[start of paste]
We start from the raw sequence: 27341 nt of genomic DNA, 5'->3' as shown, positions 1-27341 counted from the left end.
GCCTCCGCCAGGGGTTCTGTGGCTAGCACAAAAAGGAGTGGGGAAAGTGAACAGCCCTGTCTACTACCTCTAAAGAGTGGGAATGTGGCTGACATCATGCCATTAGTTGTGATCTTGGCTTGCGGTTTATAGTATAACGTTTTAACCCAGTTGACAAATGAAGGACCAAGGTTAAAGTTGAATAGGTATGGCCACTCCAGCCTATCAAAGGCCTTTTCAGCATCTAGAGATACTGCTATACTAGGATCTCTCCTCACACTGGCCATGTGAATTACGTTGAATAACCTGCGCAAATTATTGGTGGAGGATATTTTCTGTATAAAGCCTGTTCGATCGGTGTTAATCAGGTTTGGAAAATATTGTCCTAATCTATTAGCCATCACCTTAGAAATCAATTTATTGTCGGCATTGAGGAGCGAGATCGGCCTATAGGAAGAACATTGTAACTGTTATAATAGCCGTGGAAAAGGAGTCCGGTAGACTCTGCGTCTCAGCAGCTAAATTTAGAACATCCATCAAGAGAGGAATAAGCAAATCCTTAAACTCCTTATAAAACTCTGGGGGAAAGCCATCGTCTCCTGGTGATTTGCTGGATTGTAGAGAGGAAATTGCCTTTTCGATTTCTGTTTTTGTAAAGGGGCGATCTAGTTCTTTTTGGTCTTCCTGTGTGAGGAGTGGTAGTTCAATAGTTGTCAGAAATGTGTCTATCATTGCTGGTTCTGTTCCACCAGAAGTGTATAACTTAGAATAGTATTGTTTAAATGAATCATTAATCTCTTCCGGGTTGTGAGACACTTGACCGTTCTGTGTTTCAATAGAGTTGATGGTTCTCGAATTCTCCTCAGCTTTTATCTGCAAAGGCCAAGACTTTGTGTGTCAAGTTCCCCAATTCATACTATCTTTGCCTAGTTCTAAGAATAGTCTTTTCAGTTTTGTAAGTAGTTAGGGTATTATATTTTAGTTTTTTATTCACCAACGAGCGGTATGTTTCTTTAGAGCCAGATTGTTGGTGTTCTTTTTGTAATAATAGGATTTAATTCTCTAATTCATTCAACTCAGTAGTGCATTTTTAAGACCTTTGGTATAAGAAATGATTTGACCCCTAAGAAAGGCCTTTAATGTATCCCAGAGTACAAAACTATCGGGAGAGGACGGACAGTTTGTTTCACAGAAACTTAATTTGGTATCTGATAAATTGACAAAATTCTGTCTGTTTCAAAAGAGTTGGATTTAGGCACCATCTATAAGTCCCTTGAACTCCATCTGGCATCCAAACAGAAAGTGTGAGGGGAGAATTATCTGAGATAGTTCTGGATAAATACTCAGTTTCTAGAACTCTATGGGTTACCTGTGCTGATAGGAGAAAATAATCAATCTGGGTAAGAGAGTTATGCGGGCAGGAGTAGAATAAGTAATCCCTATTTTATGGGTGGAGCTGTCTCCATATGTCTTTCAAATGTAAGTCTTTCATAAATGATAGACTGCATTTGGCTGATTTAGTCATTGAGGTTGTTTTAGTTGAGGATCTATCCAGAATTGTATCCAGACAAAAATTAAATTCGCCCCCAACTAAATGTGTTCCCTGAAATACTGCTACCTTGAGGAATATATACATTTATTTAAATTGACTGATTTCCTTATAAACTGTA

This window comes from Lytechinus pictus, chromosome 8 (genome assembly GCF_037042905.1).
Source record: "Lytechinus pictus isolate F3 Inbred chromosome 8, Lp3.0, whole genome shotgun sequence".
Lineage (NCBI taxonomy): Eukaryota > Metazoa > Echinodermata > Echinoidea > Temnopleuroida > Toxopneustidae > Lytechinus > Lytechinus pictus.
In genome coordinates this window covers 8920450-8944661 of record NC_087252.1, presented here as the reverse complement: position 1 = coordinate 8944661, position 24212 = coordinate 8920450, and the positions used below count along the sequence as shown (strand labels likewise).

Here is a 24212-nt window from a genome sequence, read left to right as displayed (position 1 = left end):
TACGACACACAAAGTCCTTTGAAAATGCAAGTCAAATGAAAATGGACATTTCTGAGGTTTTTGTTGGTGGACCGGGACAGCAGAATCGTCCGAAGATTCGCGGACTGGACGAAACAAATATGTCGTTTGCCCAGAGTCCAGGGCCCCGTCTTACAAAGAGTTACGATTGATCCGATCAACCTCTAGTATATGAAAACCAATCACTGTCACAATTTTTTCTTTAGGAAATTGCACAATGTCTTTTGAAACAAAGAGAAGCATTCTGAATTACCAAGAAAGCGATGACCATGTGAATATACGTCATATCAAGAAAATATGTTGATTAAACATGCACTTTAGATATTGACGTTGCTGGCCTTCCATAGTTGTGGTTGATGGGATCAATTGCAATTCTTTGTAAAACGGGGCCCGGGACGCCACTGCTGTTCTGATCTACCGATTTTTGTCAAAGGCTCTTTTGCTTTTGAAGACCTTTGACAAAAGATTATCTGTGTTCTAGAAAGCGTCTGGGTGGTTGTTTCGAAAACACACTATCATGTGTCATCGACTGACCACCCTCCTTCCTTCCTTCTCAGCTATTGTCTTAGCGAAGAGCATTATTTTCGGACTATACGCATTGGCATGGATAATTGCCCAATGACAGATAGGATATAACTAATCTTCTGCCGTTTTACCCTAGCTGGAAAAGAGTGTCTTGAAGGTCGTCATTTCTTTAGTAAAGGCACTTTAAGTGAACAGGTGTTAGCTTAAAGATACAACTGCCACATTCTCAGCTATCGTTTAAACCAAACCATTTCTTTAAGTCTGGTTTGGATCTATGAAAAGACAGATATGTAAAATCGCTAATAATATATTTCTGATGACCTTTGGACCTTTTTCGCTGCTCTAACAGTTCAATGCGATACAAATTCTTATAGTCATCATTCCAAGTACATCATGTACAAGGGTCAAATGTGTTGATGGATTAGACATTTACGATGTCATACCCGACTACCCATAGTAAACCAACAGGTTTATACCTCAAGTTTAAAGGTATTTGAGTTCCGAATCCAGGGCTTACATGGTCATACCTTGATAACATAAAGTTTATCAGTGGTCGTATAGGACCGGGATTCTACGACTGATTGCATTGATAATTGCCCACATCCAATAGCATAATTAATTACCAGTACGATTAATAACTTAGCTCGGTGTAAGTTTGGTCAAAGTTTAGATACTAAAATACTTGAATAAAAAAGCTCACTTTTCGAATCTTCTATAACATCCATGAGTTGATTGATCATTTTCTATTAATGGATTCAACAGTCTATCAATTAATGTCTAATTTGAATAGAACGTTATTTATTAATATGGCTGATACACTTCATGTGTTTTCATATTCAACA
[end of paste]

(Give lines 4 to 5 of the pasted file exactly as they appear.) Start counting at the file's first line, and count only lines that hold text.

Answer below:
Source record: "Lytechinus pictus isolate F3 Inbred chromosome 8, Lp3.0, whole genome shotgun sequence".
Lineage (NCBI taxonomy): Eukaryota > Metazoa > Echinodermata > Echinoidea > Temnopleuroida > Toxopneustidae > Lytechinus > Lytechinus pictus.